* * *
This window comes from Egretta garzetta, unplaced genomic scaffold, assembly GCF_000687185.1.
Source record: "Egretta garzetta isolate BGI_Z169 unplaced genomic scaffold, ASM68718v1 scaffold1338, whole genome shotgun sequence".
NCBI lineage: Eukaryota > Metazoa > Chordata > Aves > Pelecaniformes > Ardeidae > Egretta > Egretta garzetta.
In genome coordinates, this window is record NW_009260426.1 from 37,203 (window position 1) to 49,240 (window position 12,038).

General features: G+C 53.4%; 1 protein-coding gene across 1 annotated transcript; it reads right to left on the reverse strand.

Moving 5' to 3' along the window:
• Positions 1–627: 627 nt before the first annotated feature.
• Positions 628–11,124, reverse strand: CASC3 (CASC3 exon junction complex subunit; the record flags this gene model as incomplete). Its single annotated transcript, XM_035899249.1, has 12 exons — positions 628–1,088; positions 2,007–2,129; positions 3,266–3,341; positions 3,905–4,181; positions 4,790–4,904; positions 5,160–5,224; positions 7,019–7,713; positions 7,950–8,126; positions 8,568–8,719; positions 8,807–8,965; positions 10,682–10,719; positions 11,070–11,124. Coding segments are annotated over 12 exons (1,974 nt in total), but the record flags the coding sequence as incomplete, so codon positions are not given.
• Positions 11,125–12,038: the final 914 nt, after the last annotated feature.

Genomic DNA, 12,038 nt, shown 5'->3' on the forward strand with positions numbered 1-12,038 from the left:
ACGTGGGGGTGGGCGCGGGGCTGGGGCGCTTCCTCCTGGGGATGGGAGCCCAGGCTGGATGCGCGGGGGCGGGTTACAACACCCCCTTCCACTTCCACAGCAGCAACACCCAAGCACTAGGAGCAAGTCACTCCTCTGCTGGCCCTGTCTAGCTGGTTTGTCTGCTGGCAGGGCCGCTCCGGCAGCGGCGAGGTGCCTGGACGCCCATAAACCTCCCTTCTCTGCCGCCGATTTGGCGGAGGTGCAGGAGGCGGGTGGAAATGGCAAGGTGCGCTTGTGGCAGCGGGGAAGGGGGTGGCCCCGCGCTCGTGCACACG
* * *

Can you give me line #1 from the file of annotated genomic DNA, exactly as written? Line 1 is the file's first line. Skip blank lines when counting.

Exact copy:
This window comes from Egretta garzetta, unplaced genomic scaffold, assembly GCF_000687185.1.